The 7th Circuit Court of Appeals has affirmed the dismissal of claims against several Indiana state and county officials, finding that most of the claims failed due to the immunity provided to government employees in the scope of their employment.
Sherry Katz-Crank, a Michigan resident, had a cemetery management law practice in 2004 when Robert Nelms retained her to assist in his acquisition of funeral homes in Indiana, Michigan and Ohio. The trust funds associated with the cemeteries were valued at roughly $22 million, and in 2007 Katz-Crank learned that Nelms was under investigation by the Indiana Secretary of State for misappropriating cemetery trust assets.
Upon learning of Nelms’ investigation, Katz-Crank called Kimberly Haskett, an investigator in the Secretary of State’s office, to tell her that she was willing to cooperate fully with the investigation. However, Haskett never returned the call – “apparently she didn’t need Katz-Crank’s help,” the 7th Circuit Court of Appeals wrote – and in 2008 Nelms was indicted on charges of embezzling $22 million in cemetery trust funds. Nelms pleaded guilty and, as part of a plea bargain, agreed to testify against Katz-Crank.
“Although Haskett never returned Katz-Crank’s call, she did find time to contact some of her clients and advise them that Katz-Crank was under criminal investigation,” Judge Diane Sykes continued in her opinion. In July 2008, Katz-Crank was charged in Marion County with aiding and abetting Nelms’ embezzlement. After her arrest, both the Indiana Secretary of State and the Marion County Prosecutor’s Office issued press releases about the arrest.
In December 2010, a jury acquitted Katz-Crank of all charges against her, and two years later she filed a suit in federal court against Marion County, Haskett, and former and current state and county officials in their individual and official capacities. Her claims included malicious prosecution, “abuse of process,” violations of the Fourth and 14th amendments and intentional infliction of emotional distress.
The defendants moved variously for dismissal for failure to state a claim, and Judge Tanya Walton Pratt in the U.S. District Court for the Southern District of Indiana found in Katz-Crank’s favor on some claims and dismissed others under Trial Rule 12(b)(6).
Katz-Crank appealed, but Sykes wrote that her claims against Marion County and the state and county officials sued in their official capacities – the equivalent of suing the state and county – were properly dismissed because the 11th Amendment bars suit in federal court against nonconsenting states absent specific types of congressional authorization.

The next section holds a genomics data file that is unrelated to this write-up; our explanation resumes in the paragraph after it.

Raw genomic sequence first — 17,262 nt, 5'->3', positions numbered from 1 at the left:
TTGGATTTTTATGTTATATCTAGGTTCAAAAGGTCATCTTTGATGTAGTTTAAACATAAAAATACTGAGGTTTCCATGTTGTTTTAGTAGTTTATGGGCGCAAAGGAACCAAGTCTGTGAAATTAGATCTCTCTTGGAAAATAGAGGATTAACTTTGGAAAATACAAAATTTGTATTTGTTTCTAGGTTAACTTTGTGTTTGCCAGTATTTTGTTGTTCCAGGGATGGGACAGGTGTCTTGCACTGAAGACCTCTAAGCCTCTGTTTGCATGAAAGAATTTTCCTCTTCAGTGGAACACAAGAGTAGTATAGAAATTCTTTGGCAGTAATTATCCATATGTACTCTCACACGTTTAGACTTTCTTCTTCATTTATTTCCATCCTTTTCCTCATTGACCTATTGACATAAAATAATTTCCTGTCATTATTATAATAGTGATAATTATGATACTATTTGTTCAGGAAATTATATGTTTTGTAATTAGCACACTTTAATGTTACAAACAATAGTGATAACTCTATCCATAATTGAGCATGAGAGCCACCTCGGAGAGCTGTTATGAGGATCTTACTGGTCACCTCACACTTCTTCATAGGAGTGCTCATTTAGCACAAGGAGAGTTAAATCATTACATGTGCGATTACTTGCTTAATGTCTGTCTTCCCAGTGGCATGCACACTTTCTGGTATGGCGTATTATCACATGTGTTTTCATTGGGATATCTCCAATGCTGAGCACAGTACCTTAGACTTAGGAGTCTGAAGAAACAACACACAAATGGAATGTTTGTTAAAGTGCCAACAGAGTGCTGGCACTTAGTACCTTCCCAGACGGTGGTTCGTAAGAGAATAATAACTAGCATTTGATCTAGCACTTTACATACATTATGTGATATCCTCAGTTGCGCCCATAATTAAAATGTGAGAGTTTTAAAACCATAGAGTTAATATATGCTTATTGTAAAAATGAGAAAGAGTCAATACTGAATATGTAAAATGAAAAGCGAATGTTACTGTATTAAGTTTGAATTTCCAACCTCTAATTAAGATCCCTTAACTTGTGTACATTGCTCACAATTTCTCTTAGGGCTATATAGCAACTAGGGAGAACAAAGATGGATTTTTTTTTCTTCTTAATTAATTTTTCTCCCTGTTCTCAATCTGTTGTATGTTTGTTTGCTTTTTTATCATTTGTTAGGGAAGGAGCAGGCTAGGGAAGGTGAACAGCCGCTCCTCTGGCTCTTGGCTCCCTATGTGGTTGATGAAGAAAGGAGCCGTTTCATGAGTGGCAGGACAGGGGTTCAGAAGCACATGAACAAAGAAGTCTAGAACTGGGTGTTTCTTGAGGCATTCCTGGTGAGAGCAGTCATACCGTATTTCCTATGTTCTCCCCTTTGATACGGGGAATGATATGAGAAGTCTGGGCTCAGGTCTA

Additionally, the 7th Circuit judge wrote Thursday that the three former prosecutors were protected from most of Katz-Crank’s claims because of a broad immunity that is provided to them within the scope of their prosecutorial work. The only claim that could be considered outside the scope of immunity was Katz-Crank’s allegation that the prosecution made false and inflammatory statements against her in their press releases. However, Katz-Crank’s conspiracy claim failed, Sykes wrote, because Katz-Crank failed to make a viable federal constitutional claim. For example, although Katz-Crank made allegations of Fourth and 14th amendment violations, she did not identify the basis for such claims, Sykes wrote.
Further, because Katz-Crank failed to prove that the former Secretary of State or any of the investigators convinced the prosecutors to indict her without probably cause, her malicious prosecution complaints fail. Finally, Sykes wrote that although her complaints against the press releases and Haskett’s decision to call her clients and tell them she was under criminal investigation could form the basis of an actionable defamation claim, Katz-Crank made no effort to fit those claims within a recognized constitutional doctrine because she only alleged that those actions damaged her reputation.
Katz-Crank also made state-law claims and argued that Michigan, not Indiana, law should apply because she is a Michigan resident. But Sykes wholly disputed that notion, saying that because the alleged wrongful prosecution took place in Indiana, Hoosier law must apply. And because Indiana law applies, immunity offered under the Indiana Tort Claims Act defeated Katz-Crank’s claims against the defendants in their individual capacities.
In a separate opinion, Judge Richard Posner both concurred and dissented. Posner’s dissent was based on the majority opinion that Katz-Crank’s defamation claims did not fall within constitutional doctrine.
Because she is self-employed and lost a great deal of her employment as a result of Haskett’s actions and the press releases, she essentially had suffered the equivalent of being fired or taking a drastic pay cut, which would entitle her to prove that the actions against her caused irreparable harm under the 14th Amendment, he wrote. Thus, Posner said the dismissal of the defamation claim related to Katz-Crank’s legal business should be reversed and remanded for a trial.
The case is Sherry Katz-Crank v. Kimberly Haskett, 15-1809.